Think ‘n’ Drink Trivia Night
Think ‘n’ Drink Trivia Night raised nearly $2,000 to support the work of Minds Eye. As a result of a fun and successful evening, nearly 40
Minds Eye listeners will be supported for one year. Additionally, Think ‘n’ Drink Trivia Night enabled a large and diverse group of people
to come together and learn about the work of Minds Eye.
Think ‘n’ Drink Trivia Night featured a two-hour open bar, ten rounds of questions, a cash prize drawing, and door prizes. Attendees
enjoyed an evening of entertainment while contributing to the success of Minds Eye – it was a win-win evening for all.
Education Corner: Computer Vision Syndrome
by Troy Bedinghaus, O.D
If you spend a lot of time each day in front of a computer, you are likely to experience symptoms of computer vision syndrome (CVS).
CVS is a term used to describe a collection of symptoms caused by prolonged computer use. Symptoms appear because the eyes and
brain react differently to words on a computer screen than they do to printed text. With more and more adults and children using
computers on a daily basis, CVS has become a common vision complication. An increasing number of people are seeking relief from
eyestrain and irritation caused by CVS.
What causes CVS?
The eyes respond well to most printed material. Most text consists of bold, black letters on a bright, white background.
The eyes can easily focus on images with well-defined edges that are strongly contrasted against their backgrounds. However, words
and images on a computer screen do not have well-defined edges. Characters displayed on a computer screen are made up of several
small dots, or pixels. The eyes cannot easily focus on pixels, so they must work harder to see the computer screen clearly. The
constant struggle to focus leads to fatigue and tired, burning eyes. Many people try to compensate for uncomfortable vision symptoms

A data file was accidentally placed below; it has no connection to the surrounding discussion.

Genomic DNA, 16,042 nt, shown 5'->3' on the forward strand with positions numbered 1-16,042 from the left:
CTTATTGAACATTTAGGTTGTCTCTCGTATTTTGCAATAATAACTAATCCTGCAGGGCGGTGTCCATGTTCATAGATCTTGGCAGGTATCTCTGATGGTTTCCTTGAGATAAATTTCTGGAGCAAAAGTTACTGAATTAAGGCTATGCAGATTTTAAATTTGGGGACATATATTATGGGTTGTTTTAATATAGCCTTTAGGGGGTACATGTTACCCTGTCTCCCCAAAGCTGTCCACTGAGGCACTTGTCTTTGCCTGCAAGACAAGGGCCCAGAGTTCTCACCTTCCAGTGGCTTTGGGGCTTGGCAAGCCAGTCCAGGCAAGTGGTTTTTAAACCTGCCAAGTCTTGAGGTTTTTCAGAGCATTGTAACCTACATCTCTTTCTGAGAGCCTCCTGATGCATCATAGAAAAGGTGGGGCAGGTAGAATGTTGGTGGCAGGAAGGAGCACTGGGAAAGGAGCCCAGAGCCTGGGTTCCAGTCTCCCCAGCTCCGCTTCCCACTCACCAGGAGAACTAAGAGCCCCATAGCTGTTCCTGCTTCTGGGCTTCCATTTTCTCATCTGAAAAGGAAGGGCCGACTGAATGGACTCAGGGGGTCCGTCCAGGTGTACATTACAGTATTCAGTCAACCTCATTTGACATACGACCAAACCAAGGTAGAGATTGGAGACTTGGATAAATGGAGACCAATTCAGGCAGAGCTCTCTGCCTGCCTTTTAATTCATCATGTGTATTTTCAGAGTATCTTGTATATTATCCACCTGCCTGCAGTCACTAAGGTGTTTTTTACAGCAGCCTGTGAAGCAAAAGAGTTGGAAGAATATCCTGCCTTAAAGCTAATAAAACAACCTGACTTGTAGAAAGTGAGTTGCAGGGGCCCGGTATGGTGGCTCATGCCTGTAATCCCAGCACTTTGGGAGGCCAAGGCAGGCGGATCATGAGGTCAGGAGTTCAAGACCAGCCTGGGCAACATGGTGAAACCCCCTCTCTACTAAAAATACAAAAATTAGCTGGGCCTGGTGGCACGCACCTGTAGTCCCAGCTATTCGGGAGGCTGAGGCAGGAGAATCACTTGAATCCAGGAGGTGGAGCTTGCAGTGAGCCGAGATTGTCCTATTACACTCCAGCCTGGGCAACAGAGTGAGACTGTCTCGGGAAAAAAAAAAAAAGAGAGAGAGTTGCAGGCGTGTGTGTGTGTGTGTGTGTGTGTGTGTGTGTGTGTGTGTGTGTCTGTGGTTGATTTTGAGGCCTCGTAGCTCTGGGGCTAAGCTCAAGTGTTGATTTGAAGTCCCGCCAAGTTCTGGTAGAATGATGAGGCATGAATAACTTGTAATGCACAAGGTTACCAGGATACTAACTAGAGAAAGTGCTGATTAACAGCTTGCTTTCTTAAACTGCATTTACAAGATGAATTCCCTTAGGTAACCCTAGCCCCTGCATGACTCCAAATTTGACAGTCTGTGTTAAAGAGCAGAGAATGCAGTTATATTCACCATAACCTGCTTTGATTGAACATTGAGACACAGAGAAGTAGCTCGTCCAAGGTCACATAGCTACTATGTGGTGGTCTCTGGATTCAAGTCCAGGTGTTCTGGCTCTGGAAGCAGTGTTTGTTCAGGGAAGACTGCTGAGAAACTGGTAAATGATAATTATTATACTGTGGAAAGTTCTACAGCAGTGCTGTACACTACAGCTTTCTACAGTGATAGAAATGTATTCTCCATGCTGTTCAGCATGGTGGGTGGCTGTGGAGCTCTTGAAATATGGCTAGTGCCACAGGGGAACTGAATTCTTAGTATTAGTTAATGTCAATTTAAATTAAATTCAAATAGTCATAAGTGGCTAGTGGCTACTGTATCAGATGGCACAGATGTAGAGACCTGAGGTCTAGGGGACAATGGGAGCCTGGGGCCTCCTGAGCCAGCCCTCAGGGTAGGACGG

by leaning forward or by tipping their head to look through the bottom portion of their glasses. These actions can result in a sore
neck, sore shoulders, and a sore back.
Coping with computer vision syndrome:
If you are having trouble with your eyes while using a computer, the following tips are worth a try.
- Consider a pair of computer glasses.
- Blink, breathe and break. Blink more often, take frequent deep breaths, and take a short break every hour.
- Use artificial tears for dry or irritated eyes.
- Reduce screen glare by adjusting light levels.
- Increase font size on your computer screen.
Have you ever wondered who the creative genius is behind Minds Eye’s artwork? Have you ever enjoyed perusing through the programs at
trivia nights, Beepball tournaments and the Soiree or admired Minds Eye’s event invitations or flyers? We decided it was time to introduce
you to the volunteer graphic designer behind Minds Eye’s artwork: Todd Young.
Todd came to Minds Eye more than two years ago after finding our organization on volunteermatch.com. A graphic designer by trade,
Todd found a volunteer opportunity that has allowed him to develop his own skills while making a contribution to the community. “The
projects are fun, and I get to explore whatever is interesting me at the time and try to use it in a meaningful way. There's a sense of
satisfaction knowing that by helping Minds Eye I'm also helping myself,” Todd said. “Helping [Minds Eye] with the graphics gives me
that much more experience and helps me to push my skills that much further.”
In addition to bringing a great deal of creativity and vision to Minds Eye’s graphics projects, one of
Todd’s greatest attributes is his humor and professionalism. “Todd’s projects ooze an enthusiasm
for trying new things and taking our ideas to the next level,” said Kathleen Gutting, Minds Eye’s
Community Resource Specialist. “Working with Todd is fun because he keeps me laughing and
produces work that is both fun and professional.”
When he is not enveloped with graphic design work, Todd is always busy doing something creative,
whether it is drawing, painting, sculpture, photography, multimedia, filmmaking, animation…
and the list goes on. “If I can find a way to create with it, I’m up for trying.”